The gang’s plans to create chaos and confusion included giving rise to armed conflict between Kurdish and Turkish citizens.

Newspapers wrote on Monday that the first stage of the group’s plan was to establish civil society organizations such as the Association for the Union of Patriotic Forces (VKGB), the National Forces Association and the Bureau of the Protection of Rights, all ultranationalist organizations. The second stage was to find support in the military among younger officers and higher-ranking soldiers unhappy about the ruling Justice and Development Party (AK Party). The third stage involved a strange company known as the Special Bureau, an intelligence agency for the group set up by a former intelligence officer. The Special Bureau would protect the group’s plans from falling into the hands of the Nationalist Intelligence Organization (MİT) or a shady intelligence unit in the gendarmerie whose existence is officially denied. The fourth stage included adding into this scene bogus terrorist organizations that would foment conflict between the country’s Kurdish and Turkish populations. The unemployed, nationalist and uneducated Turkish youth, most of whom spend their time in the ultranationalist Idealist Clubs, would be used in various acts. The sixth stage includes recent political murders the group has been suspected of, including Dink’s, the killing of an Italian priest in 2006 and an armed raid on the Council of State -- as well as plans that have not yet been realized, including the assassination of Turkey’s Nobel Prize-winning author Orhan Pamuk.

Ergenekon involvement in drug trafficking

Meanwhile, the deep-state-linked Ergenekon organization has been actively involved in drug trafficking to finance its activities, documents from the German police confirmed.

Germany’s Niedersachsen State’s anti-drug department, the LKA, which tapped the phones of some of the Ergenekon members as part of a narcotics investigation, proved that Ergenekon members were indeed in the drug business as well. The records of a Nov. 20, 2003 phone conversation between retired Capt. Muzaffer Tekin, arrested in June of last year as the owner of the munitions depot found in anİstanbul shantytown that started the Ergenekon operation, and Yılmaz Tavukçuoğlu, an alleged drug trafficker, shows that Ergenekon used drug money to fund its activities. The two men in these conversations talk about the sale of a plot of land in Ümraniye. According to the LKA’s Willi Neumann, the co-owners of the land were Tekin and Ertuğrul Yılmaz, the former owner of Doğuş Factoring, who was murdered in eastern Germany two years ago. Neumann’s report asserts that this piece of land might have been used to launder money from drug trading with Tavukçuoğlu. According to a book by Doğan Karlıbel titled “Turkey Operations of German Secret Services,” the piece of land was sold for $2.5 million. The money was shared between Tekin, Tavukçuoğlu and Ayhan Parlak, who was arrested in the 2006 attack against the Council of State, the same book claims.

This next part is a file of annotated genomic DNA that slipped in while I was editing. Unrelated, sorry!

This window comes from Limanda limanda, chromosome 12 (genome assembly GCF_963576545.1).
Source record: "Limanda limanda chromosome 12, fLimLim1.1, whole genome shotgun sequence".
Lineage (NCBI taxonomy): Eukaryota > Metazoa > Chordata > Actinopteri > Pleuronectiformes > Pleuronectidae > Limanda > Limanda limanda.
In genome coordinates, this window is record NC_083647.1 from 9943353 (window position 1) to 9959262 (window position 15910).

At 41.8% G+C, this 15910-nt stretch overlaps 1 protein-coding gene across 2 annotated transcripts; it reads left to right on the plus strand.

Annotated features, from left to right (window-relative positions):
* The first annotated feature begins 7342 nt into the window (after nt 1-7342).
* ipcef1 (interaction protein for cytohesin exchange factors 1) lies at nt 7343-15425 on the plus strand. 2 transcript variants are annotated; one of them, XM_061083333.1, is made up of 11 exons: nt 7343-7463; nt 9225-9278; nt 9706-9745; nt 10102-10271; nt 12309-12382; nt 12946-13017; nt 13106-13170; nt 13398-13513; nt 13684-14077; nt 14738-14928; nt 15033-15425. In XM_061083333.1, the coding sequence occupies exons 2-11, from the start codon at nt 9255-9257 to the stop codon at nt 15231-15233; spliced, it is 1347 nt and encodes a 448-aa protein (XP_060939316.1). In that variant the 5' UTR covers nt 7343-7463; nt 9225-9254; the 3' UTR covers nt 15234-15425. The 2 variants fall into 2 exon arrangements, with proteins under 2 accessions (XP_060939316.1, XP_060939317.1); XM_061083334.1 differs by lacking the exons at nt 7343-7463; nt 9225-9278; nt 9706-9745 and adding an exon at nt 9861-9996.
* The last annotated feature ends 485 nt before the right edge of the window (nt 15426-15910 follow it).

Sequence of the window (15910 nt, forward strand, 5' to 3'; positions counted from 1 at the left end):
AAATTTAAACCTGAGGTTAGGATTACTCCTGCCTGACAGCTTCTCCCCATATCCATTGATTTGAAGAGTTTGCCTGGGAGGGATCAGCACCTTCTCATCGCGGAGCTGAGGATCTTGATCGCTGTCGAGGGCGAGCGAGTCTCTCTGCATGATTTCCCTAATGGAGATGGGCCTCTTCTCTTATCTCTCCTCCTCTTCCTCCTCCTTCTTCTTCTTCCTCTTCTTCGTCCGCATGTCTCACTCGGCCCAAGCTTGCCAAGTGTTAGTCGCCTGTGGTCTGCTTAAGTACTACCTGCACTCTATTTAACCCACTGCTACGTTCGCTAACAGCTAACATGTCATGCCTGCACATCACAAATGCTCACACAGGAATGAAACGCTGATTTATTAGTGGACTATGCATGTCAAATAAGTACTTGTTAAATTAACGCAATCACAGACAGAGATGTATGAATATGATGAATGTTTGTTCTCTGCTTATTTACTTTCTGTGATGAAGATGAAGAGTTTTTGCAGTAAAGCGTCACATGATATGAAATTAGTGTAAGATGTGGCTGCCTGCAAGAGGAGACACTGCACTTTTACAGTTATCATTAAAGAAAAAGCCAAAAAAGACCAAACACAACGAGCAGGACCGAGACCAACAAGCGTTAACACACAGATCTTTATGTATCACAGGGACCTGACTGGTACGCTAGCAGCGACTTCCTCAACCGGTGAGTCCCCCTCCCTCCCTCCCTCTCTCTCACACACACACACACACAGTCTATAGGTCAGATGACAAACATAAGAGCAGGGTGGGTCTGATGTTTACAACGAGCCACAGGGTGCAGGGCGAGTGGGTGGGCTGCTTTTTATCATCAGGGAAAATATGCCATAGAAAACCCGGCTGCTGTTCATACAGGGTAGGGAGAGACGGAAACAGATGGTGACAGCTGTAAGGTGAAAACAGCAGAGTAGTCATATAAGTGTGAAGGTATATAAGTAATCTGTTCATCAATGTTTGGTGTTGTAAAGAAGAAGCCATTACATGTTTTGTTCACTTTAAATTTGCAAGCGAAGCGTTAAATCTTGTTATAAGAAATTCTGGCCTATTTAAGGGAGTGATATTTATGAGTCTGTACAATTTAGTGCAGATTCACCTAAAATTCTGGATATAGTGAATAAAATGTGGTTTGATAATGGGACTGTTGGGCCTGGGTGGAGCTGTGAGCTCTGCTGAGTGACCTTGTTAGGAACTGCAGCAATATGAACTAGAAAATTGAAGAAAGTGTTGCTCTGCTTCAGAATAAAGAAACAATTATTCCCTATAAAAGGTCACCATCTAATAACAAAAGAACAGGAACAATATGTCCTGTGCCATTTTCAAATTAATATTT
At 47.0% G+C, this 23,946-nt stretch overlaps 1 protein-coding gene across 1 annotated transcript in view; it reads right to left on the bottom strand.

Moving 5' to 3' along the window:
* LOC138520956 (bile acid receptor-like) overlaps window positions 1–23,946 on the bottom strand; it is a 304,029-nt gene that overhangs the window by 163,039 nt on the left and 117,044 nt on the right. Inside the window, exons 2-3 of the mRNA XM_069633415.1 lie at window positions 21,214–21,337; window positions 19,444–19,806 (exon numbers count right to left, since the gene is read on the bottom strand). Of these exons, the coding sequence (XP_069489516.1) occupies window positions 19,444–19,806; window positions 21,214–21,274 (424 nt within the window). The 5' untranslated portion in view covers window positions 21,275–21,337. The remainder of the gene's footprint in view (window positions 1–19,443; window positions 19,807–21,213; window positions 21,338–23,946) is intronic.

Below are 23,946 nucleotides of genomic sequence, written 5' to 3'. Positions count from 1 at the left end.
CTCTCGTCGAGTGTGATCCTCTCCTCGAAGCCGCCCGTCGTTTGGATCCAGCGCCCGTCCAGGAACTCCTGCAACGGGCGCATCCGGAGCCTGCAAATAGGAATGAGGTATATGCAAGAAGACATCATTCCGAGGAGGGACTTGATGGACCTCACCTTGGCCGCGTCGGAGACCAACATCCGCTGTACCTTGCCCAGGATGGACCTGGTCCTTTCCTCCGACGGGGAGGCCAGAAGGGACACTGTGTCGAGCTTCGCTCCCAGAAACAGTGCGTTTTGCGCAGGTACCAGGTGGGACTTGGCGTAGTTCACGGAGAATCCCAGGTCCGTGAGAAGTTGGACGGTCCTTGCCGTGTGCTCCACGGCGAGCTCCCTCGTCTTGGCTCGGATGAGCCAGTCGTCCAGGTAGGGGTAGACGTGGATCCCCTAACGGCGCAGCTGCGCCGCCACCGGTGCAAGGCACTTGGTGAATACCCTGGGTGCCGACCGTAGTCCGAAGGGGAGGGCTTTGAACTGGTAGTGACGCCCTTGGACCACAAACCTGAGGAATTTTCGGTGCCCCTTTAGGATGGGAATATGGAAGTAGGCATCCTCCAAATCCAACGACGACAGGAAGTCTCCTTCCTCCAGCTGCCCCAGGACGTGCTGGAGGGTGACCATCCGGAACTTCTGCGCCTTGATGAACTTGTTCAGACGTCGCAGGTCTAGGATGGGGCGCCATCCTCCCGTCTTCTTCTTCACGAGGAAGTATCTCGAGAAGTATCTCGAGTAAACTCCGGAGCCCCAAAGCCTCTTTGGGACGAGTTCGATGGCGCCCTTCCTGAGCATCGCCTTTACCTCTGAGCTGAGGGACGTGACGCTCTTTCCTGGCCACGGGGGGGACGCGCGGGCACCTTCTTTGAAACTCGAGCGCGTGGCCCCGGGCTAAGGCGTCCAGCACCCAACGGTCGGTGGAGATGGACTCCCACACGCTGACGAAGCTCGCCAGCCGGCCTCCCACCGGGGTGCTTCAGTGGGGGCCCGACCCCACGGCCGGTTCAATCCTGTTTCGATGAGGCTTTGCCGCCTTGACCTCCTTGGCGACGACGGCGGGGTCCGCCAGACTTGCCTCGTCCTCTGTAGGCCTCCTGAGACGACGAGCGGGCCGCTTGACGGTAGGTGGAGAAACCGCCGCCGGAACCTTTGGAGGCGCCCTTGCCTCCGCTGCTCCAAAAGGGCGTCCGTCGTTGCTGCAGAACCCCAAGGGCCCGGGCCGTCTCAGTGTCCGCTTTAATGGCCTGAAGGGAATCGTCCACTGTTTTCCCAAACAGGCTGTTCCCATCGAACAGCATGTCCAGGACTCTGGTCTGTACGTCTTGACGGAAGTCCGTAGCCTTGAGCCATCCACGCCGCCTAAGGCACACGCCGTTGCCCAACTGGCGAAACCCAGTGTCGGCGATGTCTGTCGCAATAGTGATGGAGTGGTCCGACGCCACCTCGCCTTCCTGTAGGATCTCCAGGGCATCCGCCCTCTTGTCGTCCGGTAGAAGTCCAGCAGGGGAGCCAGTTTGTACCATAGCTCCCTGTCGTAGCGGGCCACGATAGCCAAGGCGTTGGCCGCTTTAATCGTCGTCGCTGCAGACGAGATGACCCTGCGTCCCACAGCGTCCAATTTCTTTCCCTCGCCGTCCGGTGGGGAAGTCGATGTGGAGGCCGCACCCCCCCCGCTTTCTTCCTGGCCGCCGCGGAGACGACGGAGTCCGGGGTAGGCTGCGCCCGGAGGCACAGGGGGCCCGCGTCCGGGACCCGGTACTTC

Latest in the investigation
Meanwhile, the public prosecutor in the case objected to the release of nine individuals taken into custody earlier on in the Ergenekon investigation but later freed by the court. Late in the evening on Monday, the prosecution appealed the release of lawyer Fuat Turgut, who is currently the legal counsel of a suspect in the Dink murder, daily Akşam columnist Güler Kömürcü, Asım Demir, Raif Görüm, Emir Caner Yiğit, Tanju Okan, Yaşar Aslanköylü, Anatoli Medjan and Atilla Aksu. Representatives of Kerinçsiz also appealed his arrest. The İstanbul 13th Higher Criminal Court will review the appeals from both sides.